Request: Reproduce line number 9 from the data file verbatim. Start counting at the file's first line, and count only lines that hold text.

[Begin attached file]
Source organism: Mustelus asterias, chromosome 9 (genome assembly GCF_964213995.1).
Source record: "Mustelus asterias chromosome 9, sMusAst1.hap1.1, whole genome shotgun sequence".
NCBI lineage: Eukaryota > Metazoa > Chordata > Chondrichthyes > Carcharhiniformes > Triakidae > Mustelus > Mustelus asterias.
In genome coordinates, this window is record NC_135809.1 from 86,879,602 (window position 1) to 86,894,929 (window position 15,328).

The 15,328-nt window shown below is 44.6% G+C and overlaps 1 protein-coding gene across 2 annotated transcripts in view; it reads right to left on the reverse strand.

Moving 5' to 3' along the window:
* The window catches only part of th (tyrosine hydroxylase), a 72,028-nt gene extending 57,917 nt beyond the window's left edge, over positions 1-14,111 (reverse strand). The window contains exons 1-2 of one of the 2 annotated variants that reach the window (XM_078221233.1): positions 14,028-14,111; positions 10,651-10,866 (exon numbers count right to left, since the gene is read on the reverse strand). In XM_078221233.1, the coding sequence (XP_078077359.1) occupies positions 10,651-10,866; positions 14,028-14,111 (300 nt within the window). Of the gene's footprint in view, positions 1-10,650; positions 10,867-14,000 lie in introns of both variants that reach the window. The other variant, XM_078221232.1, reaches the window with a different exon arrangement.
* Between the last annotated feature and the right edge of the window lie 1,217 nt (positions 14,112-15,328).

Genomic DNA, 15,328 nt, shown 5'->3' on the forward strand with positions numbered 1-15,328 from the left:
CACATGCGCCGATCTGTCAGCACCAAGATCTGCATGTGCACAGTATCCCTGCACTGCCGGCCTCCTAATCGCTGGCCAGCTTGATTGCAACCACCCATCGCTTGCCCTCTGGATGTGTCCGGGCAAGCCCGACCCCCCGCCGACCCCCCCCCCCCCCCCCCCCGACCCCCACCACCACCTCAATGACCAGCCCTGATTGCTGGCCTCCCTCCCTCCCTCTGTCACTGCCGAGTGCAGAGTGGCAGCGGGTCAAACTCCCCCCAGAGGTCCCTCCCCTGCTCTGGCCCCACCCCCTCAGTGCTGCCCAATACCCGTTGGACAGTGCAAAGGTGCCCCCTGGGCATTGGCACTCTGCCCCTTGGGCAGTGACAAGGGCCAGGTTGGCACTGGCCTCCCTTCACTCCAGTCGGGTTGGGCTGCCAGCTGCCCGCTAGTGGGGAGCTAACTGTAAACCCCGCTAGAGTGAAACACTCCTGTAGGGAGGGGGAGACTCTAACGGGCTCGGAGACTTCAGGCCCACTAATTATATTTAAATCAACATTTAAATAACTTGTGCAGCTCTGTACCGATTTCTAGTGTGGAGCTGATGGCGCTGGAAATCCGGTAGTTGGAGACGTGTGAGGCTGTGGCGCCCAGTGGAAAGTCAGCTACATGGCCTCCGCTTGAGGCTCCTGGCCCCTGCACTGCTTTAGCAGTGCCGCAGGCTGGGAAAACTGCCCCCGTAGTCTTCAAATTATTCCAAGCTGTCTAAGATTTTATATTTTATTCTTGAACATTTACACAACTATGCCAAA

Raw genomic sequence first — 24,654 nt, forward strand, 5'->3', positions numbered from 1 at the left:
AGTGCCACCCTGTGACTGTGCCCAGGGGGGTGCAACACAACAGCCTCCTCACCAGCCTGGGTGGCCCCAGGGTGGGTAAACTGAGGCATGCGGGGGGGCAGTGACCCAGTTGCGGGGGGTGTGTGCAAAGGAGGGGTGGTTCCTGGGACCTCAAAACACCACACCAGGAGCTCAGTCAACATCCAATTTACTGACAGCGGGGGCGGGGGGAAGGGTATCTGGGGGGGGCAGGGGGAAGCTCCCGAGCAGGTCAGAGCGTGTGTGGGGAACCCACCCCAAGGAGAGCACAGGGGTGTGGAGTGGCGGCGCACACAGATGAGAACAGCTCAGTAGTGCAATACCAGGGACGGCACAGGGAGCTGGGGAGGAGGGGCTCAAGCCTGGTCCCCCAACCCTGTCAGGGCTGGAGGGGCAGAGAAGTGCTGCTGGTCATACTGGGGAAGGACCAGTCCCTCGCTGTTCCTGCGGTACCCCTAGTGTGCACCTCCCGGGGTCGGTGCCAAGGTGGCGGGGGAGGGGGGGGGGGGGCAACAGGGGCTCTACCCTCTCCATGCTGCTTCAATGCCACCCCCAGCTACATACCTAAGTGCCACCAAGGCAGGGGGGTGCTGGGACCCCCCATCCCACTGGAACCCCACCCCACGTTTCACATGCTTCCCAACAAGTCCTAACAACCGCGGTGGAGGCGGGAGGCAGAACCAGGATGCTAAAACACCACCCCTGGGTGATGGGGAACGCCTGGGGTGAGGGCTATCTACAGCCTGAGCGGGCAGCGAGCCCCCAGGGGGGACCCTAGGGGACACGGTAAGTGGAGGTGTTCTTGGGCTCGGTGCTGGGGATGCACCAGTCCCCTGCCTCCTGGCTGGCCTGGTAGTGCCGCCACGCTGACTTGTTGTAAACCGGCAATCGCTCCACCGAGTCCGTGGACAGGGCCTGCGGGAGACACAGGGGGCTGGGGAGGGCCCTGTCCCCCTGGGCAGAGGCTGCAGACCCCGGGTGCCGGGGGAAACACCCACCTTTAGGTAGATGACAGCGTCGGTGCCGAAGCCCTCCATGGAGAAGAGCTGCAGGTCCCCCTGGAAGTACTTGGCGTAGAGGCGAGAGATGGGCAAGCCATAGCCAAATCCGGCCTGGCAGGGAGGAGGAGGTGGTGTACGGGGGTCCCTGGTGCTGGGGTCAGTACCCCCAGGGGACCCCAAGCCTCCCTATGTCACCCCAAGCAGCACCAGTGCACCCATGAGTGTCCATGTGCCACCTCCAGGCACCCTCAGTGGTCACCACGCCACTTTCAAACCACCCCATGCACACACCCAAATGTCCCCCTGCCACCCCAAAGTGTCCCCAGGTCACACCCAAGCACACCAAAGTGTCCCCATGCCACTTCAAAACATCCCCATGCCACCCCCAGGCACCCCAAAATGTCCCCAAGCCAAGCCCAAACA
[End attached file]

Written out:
Genomic DNA, 15,328 nt, shown 5'->3' on the forward strand with positions numbered 1-15,328 from the left: